SBJ/November 5-11, 2012/Opinion

Management insights from McManus

There is a reason Sean McManus is one of the most well-liked executives in sports: He’s intelligent, kind, and humble — qualities not always seen among today’s top CEOs. As you’ll read in The Sit-Down (Page 34), he also has great perspective. There were so many interesting ideas and anecdotes he offered during my recent interview with him in his office on 52nd Street in New York City that I wanted to share additional outtakes with you.

McManus Unplugged:
“I try to have an informal but professional atmosphere here. And I really try to find the right mix between collaboration and accountability. The two are not mutually exclusive.”

“I like to be challenged by staff in a pretty respectful way. I made it very clear that if someone disagrees with me, even in a large group, they’re certainly free to express that and they usually do. But they do it in a very respectful way, as they should. If I were challenged in a way that I thought was not appropriate in that meeting, I wouldn’t appreciate that, because I think there’s a certain decorum that you show your boss. I show my boss a certain decorum, and if there’s something that I really disagreed with him on, I’m unlikely to do that in one of his staff meetings.”

“The most difficult element of managing people is when you have someone who is not doing the job: the delicate balance between informing them that they’re not doing the job and, if it doesn’t get better, informing them that they are no longer an employee. Once you get into anything that’s emotional or even too personal, then it’s problematic. So you have to be, unfortunately, relatively cold and calculated. But it’s never easy. I’ve been very, very lucky that it’s happened to me very, very few times in my sports career. ”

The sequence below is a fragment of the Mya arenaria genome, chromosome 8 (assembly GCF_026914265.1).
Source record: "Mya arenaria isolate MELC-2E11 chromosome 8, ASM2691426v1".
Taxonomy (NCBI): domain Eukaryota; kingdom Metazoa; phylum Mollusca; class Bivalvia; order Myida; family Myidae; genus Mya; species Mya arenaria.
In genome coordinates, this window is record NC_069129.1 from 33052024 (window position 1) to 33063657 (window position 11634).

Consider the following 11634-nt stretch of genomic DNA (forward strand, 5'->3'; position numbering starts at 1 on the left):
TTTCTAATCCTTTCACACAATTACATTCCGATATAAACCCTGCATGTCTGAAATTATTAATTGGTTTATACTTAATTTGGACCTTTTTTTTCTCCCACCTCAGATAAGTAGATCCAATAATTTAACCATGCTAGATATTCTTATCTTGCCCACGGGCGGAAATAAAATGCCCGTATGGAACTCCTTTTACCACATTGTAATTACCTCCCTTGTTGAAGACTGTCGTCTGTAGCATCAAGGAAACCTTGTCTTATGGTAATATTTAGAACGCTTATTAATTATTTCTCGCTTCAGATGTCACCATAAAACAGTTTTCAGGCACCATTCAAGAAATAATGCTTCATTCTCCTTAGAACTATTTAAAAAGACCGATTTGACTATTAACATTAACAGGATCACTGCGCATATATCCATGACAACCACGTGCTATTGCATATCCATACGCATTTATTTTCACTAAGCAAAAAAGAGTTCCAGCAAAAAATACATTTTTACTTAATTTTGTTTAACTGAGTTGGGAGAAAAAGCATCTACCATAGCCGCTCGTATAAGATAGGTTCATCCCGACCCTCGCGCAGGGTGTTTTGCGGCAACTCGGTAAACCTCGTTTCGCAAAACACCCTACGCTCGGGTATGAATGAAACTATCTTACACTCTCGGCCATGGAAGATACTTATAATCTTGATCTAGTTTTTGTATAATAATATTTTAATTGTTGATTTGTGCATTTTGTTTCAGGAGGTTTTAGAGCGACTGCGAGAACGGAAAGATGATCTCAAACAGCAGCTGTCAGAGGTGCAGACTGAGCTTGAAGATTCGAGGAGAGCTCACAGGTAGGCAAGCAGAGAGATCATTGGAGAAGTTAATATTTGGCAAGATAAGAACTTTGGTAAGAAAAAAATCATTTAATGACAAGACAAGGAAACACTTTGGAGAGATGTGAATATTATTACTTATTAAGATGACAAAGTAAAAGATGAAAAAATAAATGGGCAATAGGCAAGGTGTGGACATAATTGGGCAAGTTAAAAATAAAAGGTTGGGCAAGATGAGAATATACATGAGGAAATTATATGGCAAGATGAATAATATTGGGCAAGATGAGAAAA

“I try to inject humor into our staff meeting. Any staff meeting gets very dry after a while when people are just giving a report. So I try to mix things up, and I know certain people who I have a good rapport with who I know that if I engage them in a humorous way, it’s going to result in some pretty good humor. If staff meetings aren’t something people are looking forward to attending, then you’re doing something wrong at your staff meeting.”

> TAKEAWAY FROM THE WORLD SERIES: There was a lot of talk last week about the World Series’ final four-game rating of a 7.6, which marks the smallest audience for any World Series on record. There were a few factors that contributed to the number: a four-game sweep was the biggest, as well as the lack of the major “national” teams. But this shows that baseball needs help with its national — and younger — viewers. The game is a much stronger local TV property. Just look at the trend of the national numbers on Fox, ESPN and TBS and compare them to some of the strong local numbers. Like other sports, baseball has trouble keeping local fans engaged if their team is not playing in the playoffs. The positives are that Fox won all four nights it showed the Series, and it’s further proof of the strong work that Tim Brosnan did in more than doubling MLB’s national rights fee.

> THE LAZARUS STRATEGY: Mark Lazarus has talked often about a slow, methodical plan to build NBC Sports Network, and it’s now clear that he is counting on that growth to come, in part, from soccer — first aligning with MLS and then last week’s surprise deal for the EPL. Since the Comcast acquisition, NBC Sports Network has struggled to find an audience, and it’s obvious that the channel needs more live sports programming on its schedule.  The only way it can take programming like the EPL from incumbents is to, according to some, overpay for it. NBC tripled the current rights fee to EPL, a move that is a gamble by Lazarus but fits into his strategy of betting on soccer and international sports, with EPL now joining Formula One and, of course, the network’s Olympic coverage. The EPL provides a smattering of weekend games early in the morning, but the property is on a solid upward trend in the U.S. in terms of interest and coverage (note the 4,000-word piece on Chelsea’s John Terry in a recent issue of the Sunday New York Times). If you believe the talking points coming out of MLS and soccer advocates about this developing “soccer nation” in the U.S., then NBC Sports Network wants to aggressively exploit that niche.

It was also notable that Lazarus took a shot at Major League Baseball in saying that the EPL is “a younger skewing sport than some others out there, like some that are in a championship series right now.”

Abraham D. Madkour can be reached at amadkour@sportsbusinessjournal.com.
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